President Obama reiterated Tuesday that he does not support the nationalization of the country's largest banking companies.

In a speech at Georgetown University, Obama said he is not philosophically opposed to nationalization, but he is concerned that government takeovers would be too costly.

"The reason we have not taken this step has nothing to do with any ideological or political judgment we've made about government involvement in banks, and it's certainly not because of any concern we have for the management and shareholders whose actions have helped cause this mess," he said. "Rather, it is because we believe that preemptive government takeovers are likely to end up costing taxpayers even more in the end, and because it is more likely to undermine than to create confidence. Governments should practice the same principle as doctors: First do no harm."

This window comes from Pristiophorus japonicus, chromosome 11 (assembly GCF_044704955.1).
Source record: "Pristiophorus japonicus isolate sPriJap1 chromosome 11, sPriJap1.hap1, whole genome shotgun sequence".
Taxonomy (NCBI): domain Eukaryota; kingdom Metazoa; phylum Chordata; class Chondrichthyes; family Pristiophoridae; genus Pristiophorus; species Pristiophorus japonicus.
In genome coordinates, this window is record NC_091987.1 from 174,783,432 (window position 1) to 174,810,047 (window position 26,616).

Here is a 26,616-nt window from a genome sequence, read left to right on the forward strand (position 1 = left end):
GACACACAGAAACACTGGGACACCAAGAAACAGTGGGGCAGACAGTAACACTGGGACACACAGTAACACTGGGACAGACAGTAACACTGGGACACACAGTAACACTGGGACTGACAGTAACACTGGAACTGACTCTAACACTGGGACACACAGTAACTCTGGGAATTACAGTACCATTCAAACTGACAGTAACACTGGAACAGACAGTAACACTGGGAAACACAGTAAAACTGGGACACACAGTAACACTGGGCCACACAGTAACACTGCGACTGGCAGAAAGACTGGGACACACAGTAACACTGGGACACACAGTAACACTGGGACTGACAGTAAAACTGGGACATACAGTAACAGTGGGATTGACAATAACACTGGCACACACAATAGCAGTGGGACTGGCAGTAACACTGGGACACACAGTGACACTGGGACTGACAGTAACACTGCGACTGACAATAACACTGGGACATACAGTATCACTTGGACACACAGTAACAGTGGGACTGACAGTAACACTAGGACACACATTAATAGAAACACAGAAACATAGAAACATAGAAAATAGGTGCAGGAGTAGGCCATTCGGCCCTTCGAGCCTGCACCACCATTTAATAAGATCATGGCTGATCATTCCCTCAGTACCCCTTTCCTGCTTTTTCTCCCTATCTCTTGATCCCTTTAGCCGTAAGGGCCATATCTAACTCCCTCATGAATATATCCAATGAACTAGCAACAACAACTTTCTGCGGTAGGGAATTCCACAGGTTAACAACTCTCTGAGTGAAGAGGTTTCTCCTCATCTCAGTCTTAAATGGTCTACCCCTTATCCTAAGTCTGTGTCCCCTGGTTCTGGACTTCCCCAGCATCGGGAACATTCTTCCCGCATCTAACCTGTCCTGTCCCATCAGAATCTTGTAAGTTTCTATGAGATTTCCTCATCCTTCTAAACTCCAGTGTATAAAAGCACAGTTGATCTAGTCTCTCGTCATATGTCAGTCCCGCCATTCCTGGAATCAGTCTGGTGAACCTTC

During the speech, Obama defended his administration's economic policy, including its capital injections into banking companies and a plan to purchase toxic assets. He also called for the creation of government resolution authority for all systemically important institutions. The administration has submitted a proposal to give the Federal Deposit Insurance Corp. such authority.

House Financial Services Committee Chairman Barney Frank is expected to introduce a bill to grant such authority when Congress returns from recess next week.

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